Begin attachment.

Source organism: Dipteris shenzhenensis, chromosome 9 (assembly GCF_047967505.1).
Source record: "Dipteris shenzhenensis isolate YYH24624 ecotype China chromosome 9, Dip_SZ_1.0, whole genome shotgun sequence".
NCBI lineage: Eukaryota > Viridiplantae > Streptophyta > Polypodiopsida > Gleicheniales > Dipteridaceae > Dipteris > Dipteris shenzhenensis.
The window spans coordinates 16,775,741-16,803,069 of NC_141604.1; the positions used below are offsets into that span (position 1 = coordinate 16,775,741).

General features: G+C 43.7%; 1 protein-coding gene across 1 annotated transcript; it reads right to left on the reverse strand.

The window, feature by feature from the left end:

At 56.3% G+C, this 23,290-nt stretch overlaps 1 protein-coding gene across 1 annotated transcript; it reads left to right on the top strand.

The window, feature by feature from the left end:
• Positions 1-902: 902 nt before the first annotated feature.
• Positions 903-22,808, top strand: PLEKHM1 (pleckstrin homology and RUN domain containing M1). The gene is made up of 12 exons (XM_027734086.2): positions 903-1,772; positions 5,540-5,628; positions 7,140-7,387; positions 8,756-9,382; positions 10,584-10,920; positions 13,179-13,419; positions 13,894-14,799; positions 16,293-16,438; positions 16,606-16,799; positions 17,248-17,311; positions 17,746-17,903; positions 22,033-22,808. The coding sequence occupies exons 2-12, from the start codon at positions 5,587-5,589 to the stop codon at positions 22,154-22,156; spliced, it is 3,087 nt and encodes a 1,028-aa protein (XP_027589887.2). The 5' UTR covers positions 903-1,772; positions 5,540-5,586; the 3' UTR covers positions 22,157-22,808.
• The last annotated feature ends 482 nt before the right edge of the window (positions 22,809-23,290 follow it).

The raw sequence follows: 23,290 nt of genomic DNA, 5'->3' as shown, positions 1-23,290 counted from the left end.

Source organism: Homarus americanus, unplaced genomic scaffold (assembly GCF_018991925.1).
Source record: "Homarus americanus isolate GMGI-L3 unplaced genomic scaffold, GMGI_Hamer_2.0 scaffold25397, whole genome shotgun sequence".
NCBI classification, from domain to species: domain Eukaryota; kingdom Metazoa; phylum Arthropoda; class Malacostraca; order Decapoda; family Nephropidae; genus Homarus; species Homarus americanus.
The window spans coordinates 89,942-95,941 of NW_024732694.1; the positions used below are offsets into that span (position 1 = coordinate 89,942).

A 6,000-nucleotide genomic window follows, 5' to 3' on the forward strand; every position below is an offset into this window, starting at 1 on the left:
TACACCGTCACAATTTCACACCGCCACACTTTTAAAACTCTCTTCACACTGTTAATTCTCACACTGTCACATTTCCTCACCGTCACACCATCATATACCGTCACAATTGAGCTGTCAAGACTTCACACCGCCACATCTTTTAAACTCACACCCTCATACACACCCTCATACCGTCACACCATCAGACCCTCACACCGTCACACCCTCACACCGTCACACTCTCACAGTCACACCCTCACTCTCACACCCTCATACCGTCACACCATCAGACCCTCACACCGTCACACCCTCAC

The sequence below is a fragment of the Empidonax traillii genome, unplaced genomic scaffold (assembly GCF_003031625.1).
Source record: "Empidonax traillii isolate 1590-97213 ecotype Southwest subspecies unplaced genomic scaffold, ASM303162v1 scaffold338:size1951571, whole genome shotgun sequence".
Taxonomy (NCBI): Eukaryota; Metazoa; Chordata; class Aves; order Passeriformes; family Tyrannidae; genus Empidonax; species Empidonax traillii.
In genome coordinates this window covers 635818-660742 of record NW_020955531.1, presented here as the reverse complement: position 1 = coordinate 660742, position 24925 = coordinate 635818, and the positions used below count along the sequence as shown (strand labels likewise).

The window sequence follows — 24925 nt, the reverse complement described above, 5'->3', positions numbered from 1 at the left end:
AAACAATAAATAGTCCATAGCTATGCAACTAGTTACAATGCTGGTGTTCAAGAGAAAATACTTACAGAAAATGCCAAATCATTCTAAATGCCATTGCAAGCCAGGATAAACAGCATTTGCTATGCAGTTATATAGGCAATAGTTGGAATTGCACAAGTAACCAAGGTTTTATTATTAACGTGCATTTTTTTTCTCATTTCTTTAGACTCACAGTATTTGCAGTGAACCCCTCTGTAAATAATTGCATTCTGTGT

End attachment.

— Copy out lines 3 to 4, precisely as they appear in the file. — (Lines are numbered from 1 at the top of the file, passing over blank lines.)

NCBI lineage: Eukaryota > Viridiplantae > Streptophyta > Polypodiopsida > Gleicheniales > Dipteridaceae > Dipteris > Dipteris shenzhenensis.
The window spans coordinates 16,775,741-16,803,069 of NC_141604.1; the positions used below are offsets into that span (position 1 = coordinate 16,775,741).